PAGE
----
Oilman discusses biodiesel issues, distribution at CBC event

By Staff | September 11, 2014

Third-generation oilman Brian Potter spoke at the 2014 Collective Biodiesel Conference in Pittsboro, N.C., about how Potter Oil & Tire Co. Inc., a 60-plus-year-old North Carolina-based fuel wholesaler and biodiesel distributor servicing the Mid-Atlantic region, selects its biodiesel suppliers, and his company’s views on the biodiesel industry.

Potter said his company got its start in biodiesel back in 2002, offering B2, B5 and eventually B20 to North Carolina through state contracts. He said the distribution business has two sides, retail and commercial. Potter said for the most part the retail side doesn’t want to deal with RINs and they want product that’s already blended. The commercial distribution side, of which Potter Oil is a part, is a “penny business,” said Potter, where gross profit margins are less than 1 percent, requiring commercial distributors to be “lean and mean.”

Potter said his company purchases fuel from up to 10 plants, and when selecting a biodiesel supplier, BQ-9000 certification tops his list. He said not only should a Certificate of Analysis be present with every shipment of biodiesel, but it should also have a recent date. “If the date on the C of A is six months old, then something’s not right,” he said. For cold soak, Potter said his company likes to see 100 seconds year-round.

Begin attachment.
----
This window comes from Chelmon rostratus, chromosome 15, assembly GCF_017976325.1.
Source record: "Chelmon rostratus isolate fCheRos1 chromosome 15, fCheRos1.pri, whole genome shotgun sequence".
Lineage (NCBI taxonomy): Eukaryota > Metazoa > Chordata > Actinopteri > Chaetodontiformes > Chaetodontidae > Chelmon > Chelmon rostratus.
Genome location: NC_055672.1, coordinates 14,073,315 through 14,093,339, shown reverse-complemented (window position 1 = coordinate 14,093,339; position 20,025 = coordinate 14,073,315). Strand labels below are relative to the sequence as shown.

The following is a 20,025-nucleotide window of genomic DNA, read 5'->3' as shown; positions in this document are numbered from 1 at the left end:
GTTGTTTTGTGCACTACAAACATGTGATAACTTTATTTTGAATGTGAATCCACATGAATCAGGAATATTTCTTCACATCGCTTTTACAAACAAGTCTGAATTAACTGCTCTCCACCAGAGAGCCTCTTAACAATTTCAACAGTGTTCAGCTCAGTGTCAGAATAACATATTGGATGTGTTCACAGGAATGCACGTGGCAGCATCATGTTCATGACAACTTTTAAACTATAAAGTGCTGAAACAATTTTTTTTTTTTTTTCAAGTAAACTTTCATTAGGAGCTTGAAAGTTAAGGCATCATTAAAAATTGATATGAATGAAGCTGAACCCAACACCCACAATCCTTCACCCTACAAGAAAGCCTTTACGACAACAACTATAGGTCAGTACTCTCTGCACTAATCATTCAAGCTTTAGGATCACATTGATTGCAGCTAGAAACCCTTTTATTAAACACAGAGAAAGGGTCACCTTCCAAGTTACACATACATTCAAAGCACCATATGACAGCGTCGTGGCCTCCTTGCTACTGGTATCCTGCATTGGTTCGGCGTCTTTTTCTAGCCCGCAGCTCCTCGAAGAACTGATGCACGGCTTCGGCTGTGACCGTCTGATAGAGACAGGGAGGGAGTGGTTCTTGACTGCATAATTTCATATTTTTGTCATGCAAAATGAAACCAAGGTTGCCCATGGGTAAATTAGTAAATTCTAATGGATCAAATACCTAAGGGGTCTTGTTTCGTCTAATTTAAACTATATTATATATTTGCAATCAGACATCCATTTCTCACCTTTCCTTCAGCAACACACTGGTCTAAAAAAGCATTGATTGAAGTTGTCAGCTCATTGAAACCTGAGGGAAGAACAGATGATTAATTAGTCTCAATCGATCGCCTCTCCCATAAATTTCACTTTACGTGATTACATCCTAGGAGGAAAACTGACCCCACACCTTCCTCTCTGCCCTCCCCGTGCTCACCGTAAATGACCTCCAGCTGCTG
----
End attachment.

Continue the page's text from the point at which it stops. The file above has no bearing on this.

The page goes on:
Selling biodiesel isn’t just about fuel transactions, Potter said. “It’s not about selling a load of biodiesel,” he said, “but it’s about trying to build a relationship. Sometimes we lose money on biodiesel just to keep the customer.”

Plants that Potter Oil buys biodiesel from must have adequate finished product storage, he said, in order to be able to quickly move in and out, and plant location is important. A biodiesel plant’s ability to transition between high and low cloud point feedstock and fuel with the season is also critical to his company’s desire to do business with them.

Pricing structure must be competitive with diesel fuel, Potter noted, adding that it’s vital for Potter Oil to be able to buy product at a locked-in price for three months forward. This allows him to forward sell the RINs, too.

Potter listed specific issues he has encountered with large and small biodiesel plants. Delays in shipping, railcar demurrage, having payment due prior to delivery, and product quality are just a few of the sticking points Potter Oil has had to overcome in dealing with large-volume plants. For small-volume biodiesel plants, Potter said the issues that can affect his business include the volatile productivity, wherein the plant is producing and not producing at inconvenient or inconsistent intervals. Waiting for feedstock is another problem he has seen with small plants. Finally, he said small plants often don’t actually produce the product until it’s sold. “We can’t operate like that,” Potter said. “We have to roll, roll, roll.”

While Potter Oil sells all kinds of biodiesel blends, a majority of what it sells is B20. The company’s biodiesel sales are split 50/50 between state/municipality contracts and the private sector. Potter Oil splash blends all its biodiesel.

Potter’s opinion on the future of the biodiesel industry is that “the big guys” are going to be moving more toward renewable diesel production, and “local production, long-term, is where this industry will stay.”

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